Back at the farm I managed a Yoga practise while everyone else pottered. There is nothing quite like practising outside like this, reminds me again of Nepal when I lived in a rural village and every day would take my mat out onto the grassy patch below our guest house with views across the green valley and only the sound of nature filling my ears. Here too on the farm, looking across the valley and during the balancing poses focusing my eyes on a tree in the near distance, standing alone in the field as I too was doing, holding tree pose.

I have even mastered practising in the tent these days too, thankfully Ewan's tent is big enough for me to stand up and even stretch my arms up if I am practising sun salutations, amazing how we make do, even on the trek up to Everest Base camp I somehow managed to practise in the tiniest and coldest of places, dressed in my mountain gear, an altitude-induced headache banging my head, yet there is something so comforting about setting up one's mat, I guess it is the familiarity of it all, the fact that people leave you alone, the fact that you have come home, to this space, where you know all there is you need to know to feel safe and secure, in yourself. Hmm.

Anyhow our last night turned into a spontaneous 80s night. Another bbq (thank you to Andy for cooking Kate and I a much loved veggie dish on his camping stove), more music, more laughter, more trampolining and, I do believe, I even managed a game of snap with the children in the house (I gave up on the scrabble, I simply don't have the patience) and a huge amount of crazy dancing. Oh yes, we were all dancing queens that night, everyone let go to some well known and horrible enticing music, got to love it. I had to be encouraged to bed, once the dancing feet are out - and bearing in mind it was the night before the full moon thus everyone was a touch moon-wired - it is difficult to put them away to sleep!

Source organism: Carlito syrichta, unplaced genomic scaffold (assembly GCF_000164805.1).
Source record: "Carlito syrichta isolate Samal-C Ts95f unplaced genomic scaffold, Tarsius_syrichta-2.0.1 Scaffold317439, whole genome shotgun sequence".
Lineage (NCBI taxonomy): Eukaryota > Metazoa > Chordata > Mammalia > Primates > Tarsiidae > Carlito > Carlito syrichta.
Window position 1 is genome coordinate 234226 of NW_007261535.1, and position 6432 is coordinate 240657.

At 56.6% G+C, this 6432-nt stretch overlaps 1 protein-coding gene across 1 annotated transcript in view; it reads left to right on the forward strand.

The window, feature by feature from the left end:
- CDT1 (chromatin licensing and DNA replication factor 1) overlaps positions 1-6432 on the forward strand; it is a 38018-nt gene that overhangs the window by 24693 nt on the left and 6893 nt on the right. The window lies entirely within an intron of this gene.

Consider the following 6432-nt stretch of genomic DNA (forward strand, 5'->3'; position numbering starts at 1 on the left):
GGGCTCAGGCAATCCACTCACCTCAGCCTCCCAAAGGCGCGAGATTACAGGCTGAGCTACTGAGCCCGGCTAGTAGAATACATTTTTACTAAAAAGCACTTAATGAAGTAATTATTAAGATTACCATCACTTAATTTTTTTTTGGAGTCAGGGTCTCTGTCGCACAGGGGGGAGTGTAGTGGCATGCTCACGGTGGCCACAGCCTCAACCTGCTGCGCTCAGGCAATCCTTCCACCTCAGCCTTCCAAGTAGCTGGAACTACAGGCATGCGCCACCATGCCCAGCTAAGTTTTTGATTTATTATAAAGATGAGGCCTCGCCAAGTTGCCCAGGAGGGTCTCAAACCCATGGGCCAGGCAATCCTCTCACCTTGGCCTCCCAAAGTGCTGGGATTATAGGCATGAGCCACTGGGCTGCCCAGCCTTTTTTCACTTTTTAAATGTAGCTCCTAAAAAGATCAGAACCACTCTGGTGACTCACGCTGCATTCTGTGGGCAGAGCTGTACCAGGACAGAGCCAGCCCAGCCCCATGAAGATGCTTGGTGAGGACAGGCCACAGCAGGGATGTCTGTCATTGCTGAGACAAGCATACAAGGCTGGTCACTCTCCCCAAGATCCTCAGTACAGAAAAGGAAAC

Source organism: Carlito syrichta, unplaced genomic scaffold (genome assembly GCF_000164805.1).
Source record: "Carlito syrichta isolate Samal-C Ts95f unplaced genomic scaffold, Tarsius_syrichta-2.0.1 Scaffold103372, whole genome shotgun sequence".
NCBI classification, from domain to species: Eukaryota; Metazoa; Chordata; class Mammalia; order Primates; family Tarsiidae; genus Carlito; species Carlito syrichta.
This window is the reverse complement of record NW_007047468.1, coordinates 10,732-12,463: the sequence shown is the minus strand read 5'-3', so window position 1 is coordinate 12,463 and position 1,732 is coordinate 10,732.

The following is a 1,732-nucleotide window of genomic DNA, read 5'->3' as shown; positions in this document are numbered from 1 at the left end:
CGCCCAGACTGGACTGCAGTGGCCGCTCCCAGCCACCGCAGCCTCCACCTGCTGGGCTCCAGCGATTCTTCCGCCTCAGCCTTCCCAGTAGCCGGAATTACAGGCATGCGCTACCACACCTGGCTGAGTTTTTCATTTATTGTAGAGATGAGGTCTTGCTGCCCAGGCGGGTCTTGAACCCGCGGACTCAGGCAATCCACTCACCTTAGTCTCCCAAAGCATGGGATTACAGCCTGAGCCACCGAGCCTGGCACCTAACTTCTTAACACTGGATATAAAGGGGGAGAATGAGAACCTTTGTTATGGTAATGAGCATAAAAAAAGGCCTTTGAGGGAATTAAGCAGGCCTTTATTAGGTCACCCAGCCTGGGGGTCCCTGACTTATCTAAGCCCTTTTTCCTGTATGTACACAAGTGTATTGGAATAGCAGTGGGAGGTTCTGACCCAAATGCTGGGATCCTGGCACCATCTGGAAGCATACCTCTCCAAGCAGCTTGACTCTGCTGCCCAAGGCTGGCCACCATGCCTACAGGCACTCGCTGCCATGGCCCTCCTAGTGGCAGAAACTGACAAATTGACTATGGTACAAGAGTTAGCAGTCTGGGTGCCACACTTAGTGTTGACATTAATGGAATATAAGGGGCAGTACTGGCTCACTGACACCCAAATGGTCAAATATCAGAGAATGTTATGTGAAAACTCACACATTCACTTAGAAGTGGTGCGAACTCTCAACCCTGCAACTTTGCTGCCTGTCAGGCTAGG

Tuesday morning and time to take down the tent, packing up our stuff, a final trip to the compost toilet, lots of hugs and goodbyes, a few tears (I became rather attached to everyone and rather sad to leave as we really had a good go-with-the-flow energy going on out there) and talk of returning again soon, and then we were off, down the road to Mortain with Kate, Andy, Nige and his children, Charles, Ewan and I, for a quick cup of tea and a picnic in the park before heading the scenic way back to St Malo for our boat home.

All good times must come to an end, otherwise we'd take them foregranted and they would stop being anything other than ordinary...I have fantastic memories, fabulous photos (thank you Millie, Jacob and Ferg for taking some for me, you really captured the essence of the trip)and a sense that everything is okay, see, back to basics, living in the moment, day to day, surrounded by nature, with old and new friends who accept you just as you are...well this is the very essence of life surely.

Ross DespresComment